It is natural to look for meaning in tragedy. History, myth, literature all represent means by which humans attempt to come to terms with the dark sides of our experience and to find something valuable in it, so that the tragedy was not for naught. The motivation is not simply to avoid similar tragedies in the future, but to give ourselves a sense that we understand what's going on, that all this isn't just a huge chaotic mess from which we will never be able to protect ourselves and our loved ones. We seek comfort as much as insight.
It is not natural, however, to fit tragedy into an ideological narrative. Ideology doesn't originate within us but arises from our acceptance of a narrow system of thought to which we attempt to conform. So complex events and nuanced actions must be shoved like a square peg into a round hole in order to validate the black and white ideological approach in our gray shaded lives. But we adopt ideological approaches for similar reasons: to give ourselves a sense that we can explain it all, that if we can just achieve the world prescribed by the ideology, such tragedy will never occur again.
The attack on Representative Giffords is now being portrayed by many as an outgrowth of the "climate of hate" surrounding conservative politics in general and the Tea Party movement in particular. The assassin would never have attacked this congresswoman, many claim, if there wasn't a poisonous undercurrent of anti-government sentiment. While an individual is responsible for his or her actions, we have a responsibility also to preserve a civil discourse and ensure that loose cannons do not employ our rhetoric in the service of violence.
Insofar as this goes, I have no problem with the argument above. We should take responsibility for the climate our politics creates, because that climate is the reality behind the abstractions of politics, civil society, and other institutions we ostensibly critique and support. The less positive and constructive our participation in the network of society, the more we create the hell we claim to seek to avoid. We each have an unenforceable but important duty to be our best selves in all matters.
However, this duty is only part of the story. Yes, we the people are accountable for our participation in the body politic. And if people are angry, then that is a problem - but a problem for all of us. After all, people don't just get upset for no reason. It is usually the persistent denial of their interests, their values, the legitimacy of their point of view that creates the frustration and cynicism leading to such lashing out, rhetorically or physically.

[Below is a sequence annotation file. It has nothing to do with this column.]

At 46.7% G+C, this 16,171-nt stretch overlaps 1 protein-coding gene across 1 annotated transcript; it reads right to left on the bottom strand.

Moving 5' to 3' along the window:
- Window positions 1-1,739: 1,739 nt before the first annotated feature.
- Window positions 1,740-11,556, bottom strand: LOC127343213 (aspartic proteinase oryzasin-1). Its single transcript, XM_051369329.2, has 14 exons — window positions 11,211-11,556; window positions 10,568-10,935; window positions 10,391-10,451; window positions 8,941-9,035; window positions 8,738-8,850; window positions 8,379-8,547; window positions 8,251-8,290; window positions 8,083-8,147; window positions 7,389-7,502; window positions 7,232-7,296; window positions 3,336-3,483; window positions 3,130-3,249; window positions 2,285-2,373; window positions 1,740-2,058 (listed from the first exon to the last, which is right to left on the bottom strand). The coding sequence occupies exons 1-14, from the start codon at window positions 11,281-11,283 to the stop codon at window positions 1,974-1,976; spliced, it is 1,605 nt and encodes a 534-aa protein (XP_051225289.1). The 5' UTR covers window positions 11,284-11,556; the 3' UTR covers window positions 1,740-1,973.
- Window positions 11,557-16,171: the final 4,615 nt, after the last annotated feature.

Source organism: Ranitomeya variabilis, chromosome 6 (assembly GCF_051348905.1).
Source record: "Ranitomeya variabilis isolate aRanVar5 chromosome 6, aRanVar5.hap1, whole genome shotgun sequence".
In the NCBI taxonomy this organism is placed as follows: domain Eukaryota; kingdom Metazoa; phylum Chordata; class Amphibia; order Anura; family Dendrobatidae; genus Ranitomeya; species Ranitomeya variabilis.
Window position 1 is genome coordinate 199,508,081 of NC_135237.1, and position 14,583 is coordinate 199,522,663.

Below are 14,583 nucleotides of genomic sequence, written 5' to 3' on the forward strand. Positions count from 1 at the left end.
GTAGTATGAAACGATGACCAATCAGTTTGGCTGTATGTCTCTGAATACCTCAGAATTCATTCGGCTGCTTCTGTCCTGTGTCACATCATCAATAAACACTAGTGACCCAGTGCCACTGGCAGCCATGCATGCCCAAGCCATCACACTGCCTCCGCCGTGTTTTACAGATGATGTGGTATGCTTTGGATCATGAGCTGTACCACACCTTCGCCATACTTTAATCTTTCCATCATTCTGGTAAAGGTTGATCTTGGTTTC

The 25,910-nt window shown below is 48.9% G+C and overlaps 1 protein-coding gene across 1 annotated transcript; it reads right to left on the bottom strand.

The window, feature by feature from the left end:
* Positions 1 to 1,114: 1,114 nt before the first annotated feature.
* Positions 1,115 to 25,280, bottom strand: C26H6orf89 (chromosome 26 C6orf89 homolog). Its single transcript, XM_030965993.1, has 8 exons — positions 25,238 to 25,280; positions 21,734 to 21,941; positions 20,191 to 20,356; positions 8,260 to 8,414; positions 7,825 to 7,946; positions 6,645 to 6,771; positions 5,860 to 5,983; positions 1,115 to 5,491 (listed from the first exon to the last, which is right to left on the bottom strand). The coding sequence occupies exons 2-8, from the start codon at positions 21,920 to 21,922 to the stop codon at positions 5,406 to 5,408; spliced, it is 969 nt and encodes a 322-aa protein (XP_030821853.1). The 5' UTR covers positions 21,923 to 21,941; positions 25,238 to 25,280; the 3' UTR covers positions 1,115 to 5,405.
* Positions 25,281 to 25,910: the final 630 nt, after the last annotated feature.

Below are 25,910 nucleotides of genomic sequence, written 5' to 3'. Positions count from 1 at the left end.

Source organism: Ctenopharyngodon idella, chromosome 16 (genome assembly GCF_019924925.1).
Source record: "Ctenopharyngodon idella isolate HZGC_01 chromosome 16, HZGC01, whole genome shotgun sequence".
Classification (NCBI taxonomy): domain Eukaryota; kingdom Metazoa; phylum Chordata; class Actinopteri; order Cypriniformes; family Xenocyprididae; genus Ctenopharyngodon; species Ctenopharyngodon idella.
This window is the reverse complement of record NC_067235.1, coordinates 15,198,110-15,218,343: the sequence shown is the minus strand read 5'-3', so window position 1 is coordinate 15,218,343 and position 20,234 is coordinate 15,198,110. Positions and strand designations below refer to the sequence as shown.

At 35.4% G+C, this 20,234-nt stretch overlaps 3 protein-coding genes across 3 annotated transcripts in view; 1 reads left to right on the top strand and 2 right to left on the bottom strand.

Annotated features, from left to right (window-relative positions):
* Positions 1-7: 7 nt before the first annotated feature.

Conservatives and liberals are jumping on the Giffords attack to push it into or out of their ideological narratives. They either blame those who stand against government overreach, or they deny that resistance to government overreach is to blame. What neither side does is question the premises of this argument: that only one side is responsible for this.
It seems to me that the growing conservative backlash to intrusive government has contributed to the climate of hate. But then, by the same token, so has the intrusive government acts that created the backlash. For that matter, the attitude with which certain statists have demonized and marginalized anti-statists also fed the feelings of hate and resentment. If there is a climate of hate, then all of us are responsible - not just the party that breaks first from these conditions.
Those who support the establishment - government functionaries, liberals sometimes, conservatives other times - act as if state actions are automatically legitimate, and that anybody who disagrees is a crank. Why isn't this dismissive attitude not just as responsible for the eventual violence as the resentful attitude? If civility is the order of the day, it cannot be defined merely as fitting within the narrow confines of "accepted thinking". And so extremism and hate are singled out as the problems, rather than the symptoms.
If we are to heal these divides and build a society based on some modicum of trust and appreciation, a society that can solve problems in the name of all its members and not to benefit some members over others, we have to take a step back from what we've been doing all this time and think freshly and honestly. It is incumbent on all of us - not just the side with which we disagree - to end the climate of hate. But ending that climate means addressing the causes, not the individual straw that breaks the camel's back. And that likely means a stiff challenge to the centrist, establishmentarian elites who benefit no matter which side of the debate is labelled "extremist".